JPMorgan's shares are down about 20% since the bank announced a $2 billion loss from derivatives trades on May 10.
NEW YORK (CNNMoney) -- The stock market hasn't been kind to JPMorgan Chase lately.
The recent market gyrations have exacerbated the bank's $2 billion loss from its bad bet on a thinly traded slice of the derivatives market.
JPMorgan's (Fortune 500) trades were built around contracts tied to corporate bonds. Specifically, the bank sold huge amounts of protection on an index of 125 highly rated corporate bonds, known as the 10-year CDX Investment Grade Index Series 9, or IG 9.,
As the overall market has worsened, it has cost even more for JPMorgan to sell protection against possible bankruptcies on corporate bonds.
Over the past two weeks, the cost of providing that protection has jumped by about $1 billion for every $100 billion of protection, which could put JPMorgan's losses as high as $8 billion. Just a few weeks ago, sources were telling CNNMoney that the losses could be in the $6 billion to $7 billion range.
It's unclear if JPMorgan has other hedges in place that are large enough to offset those growing losses.
Investors are hoping to get more insight from JPMorgan CEO Jamie Dimon, who is testifying before the Senate Finance Committee Wednesday morning.
Dimon recently said he wouldn't provide a running tally to the public so it's unlikely that anyone will know the extent of JPMorgan's losses before the bank reports second-quarter results in mid-July.
What's more likely to be revealed during Dimon's testimony is what he and other top executives knew about the risks JPMorgan's chief investment office was taking.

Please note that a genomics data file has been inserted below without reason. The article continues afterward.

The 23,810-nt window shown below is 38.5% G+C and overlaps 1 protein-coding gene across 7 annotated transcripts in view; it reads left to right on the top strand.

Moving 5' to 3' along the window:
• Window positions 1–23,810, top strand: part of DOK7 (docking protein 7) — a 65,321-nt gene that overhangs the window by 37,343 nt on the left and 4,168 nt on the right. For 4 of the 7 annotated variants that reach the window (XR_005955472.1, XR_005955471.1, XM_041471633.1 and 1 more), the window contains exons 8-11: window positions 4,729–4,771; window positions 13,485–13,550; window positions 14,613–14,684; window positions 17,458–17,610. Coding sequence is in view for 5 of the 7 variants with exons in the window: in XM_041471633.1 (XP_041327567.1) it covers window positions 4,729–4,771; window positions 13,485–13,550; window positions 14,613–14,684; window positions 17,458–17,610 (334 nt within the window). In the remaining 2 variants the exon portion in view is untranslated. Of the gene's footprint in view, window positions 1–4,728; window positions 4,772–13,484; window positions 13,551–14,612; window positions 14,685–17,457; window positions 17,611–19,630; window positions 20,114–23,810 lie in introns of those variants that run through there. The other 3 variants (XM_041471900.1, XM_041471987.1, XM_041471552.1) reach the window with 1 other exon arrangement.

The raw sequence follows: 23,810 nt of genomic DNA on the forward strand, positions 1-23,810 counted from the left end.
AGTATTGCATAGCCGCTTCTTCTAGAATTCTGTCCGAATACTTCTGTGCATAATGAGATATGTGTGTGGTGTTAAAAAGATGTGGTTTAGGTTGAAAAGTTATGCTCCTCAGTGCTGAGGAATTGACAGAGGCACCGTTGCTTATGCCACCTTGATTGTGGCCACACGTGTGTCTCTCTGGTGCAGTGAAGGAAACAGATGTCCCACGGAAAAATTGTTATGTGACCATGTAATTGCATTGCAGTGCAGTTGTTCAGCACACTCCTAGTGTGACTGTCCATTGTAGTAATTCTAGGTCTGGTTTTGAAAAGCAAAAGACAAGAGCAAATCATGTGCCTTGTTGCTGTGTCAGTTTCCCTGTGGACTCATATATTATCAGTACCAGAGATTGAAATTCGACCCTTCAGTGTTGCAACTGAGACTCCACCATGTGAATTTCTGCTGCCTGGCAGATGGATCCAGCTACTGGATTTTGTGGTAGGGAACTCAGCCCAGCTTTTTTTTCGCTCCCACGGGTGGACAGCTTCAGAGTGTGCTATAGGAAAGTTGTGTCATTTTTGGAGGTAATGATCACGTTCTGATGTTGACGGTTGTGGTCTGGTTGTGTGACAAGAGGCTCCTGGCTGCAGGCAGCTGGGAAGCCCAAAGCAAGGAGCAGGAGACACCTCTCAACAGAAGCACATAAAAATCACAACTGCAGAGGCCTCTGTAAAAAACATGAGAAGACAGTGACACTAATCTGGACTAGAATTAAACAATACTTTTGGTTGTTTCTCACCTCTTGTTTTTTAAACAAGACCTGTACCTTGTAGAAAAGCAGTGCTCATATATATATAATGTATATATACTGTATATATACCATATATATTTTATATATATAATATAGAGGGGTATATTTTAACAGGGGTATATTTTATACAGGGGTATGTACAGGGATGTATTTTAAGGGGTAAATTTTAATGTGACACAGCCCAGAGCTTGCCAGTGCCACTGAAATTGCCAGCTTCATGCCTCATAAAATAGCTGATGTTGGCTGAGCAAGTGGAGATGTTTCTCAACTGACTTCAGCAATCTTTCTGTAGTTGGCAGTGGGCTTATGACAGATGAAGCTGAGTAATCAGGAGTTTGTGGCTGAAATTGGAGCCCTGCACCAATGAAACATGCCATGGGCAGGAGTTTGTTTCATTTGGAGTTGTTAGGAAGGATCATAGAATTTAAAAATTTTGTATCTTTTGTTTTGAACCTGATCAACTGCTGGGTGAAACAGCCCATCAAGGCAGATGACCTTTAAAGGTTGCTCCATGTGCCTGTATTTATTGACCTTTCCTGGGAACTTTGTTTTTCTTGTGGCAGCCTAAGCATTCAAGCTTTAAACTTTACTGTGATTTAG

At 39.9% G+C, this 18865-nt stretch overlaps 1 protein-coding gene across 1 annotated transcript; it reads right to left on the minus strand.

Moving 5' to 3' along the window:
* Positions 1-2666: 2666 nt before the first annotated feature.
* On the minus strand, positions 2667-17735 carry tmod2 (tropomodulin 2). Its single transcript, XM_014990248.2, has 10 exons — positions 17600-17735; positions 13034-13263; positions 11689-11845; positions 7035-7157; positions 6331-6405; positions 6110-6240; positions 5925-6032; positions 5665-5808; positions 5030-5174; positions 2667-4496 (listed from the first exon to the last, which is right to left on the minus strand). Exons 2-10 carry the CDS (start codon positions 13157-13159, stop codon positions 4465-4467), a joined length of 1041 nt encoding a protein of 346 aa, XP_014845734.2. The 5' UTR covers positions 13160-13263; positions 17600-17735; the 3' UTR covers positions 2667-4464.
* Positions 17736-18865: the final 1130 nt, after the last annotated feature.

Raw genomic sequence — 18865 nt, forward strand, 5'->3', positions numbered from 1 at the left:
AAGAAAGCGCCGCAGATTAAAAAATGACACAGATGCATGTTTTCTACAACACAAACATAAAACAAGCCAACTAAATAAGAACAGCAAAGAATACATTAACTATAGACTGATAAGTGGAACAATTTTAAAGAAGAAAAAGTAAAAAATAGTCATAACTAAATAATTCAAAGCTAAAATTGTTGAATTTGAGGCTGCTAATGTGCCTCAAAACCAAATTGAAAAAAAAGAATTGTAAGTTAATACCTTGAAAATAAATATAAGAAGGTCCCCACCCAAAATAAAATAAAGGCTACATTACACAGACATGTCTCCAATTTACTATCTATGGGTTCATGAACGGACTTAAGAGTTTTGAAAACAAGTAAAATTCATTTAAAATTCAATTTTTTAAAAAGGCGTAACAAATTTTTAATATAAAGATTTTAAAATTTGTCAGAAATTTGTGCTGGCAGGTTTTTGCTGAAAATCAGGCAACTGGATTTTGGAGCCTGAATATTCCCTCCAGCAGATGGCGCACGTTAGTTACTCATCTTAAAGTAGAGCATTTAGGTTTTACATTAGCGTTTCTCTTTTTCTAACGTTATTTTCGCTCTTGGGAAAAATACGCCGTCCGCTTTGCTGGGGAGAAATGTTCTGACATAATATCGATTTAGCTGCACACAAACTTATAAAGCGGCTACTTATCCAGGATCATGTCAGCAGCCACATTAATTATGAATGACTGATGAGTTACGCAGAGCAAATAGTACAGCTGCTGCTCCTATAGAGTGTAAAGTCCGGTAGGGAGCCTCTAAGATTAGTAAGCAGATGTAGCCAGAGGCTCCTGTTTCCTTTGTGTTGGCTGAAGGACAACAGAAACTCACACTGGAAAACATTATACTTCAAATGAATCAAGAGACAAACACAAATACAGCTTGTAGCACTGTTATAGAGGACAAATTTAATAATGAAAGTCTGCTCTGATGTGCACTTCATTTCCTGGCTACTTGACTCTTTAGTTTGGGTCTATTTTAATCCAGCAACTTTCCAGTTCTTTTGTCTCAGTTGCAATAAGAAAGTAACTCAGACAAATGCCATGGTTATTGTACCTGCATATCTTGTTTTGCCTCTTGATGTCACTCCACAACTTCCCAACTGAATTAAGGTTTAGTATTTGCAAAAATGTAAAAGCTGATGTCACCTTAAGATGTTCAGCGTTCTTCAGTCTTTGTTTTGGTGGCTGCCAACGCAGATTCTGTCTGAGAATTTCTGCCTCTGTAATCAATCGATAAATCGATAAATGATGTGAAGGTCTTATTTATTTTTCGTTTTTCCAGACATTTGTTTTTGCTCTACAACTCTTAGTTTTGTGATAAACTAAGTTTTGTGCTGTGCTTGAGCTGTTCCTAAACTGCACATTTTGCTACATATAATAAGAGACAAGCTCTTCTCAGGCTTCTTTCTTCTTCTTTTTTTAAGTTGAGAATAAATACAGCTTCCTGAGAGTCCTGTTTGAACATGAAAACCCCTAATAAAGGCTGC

"The real issue here is lack of oversight, reasonable standards and risk control for which Dimon is answerable. It's not about these particular trades," said Janet Tavakoli, president of Tavakoli Structured Finance.
Since Dimon first announced the losing trades on May 10, JPMorgan has lost roughly $30 billion of its market value. Shares of JPMorgan have dropped nearly 20% during that same time period.
One piece of good news for the bank: hedge funds and other banks have slowed down their opposing bets. Immediately after JPMorgan disclosed its bet on May 10, hedge funds and other investors bet heavily against the bank but that action has cooled off and several traders and fund managers said investors are in a wait and see mode.
"The news about JPMorgan is old news right now. Investors have moved on," said Garth Friesen, a co-chief investment officer at III Offshore Advisors, a derivatives hedge fund that's not involved in these trades.
But several market watchers warn if JPMorgan comes under pressure to unwind its trade, hedge funds may change their tune and pounce on the index, driving up those costs and the bank's related losses once again.
"The thing about derivatives is if you take a huge position, size becomes the problem," said Tavakoli. "If people know you need to liquidate, it hurts you."
The Securities and Exchange Commission, the Commodity Futures Trading Commission, and the Federal Bureau of Investigation have been looking into JPMorgan's trade.
JPMorgan declined to comment for this story.
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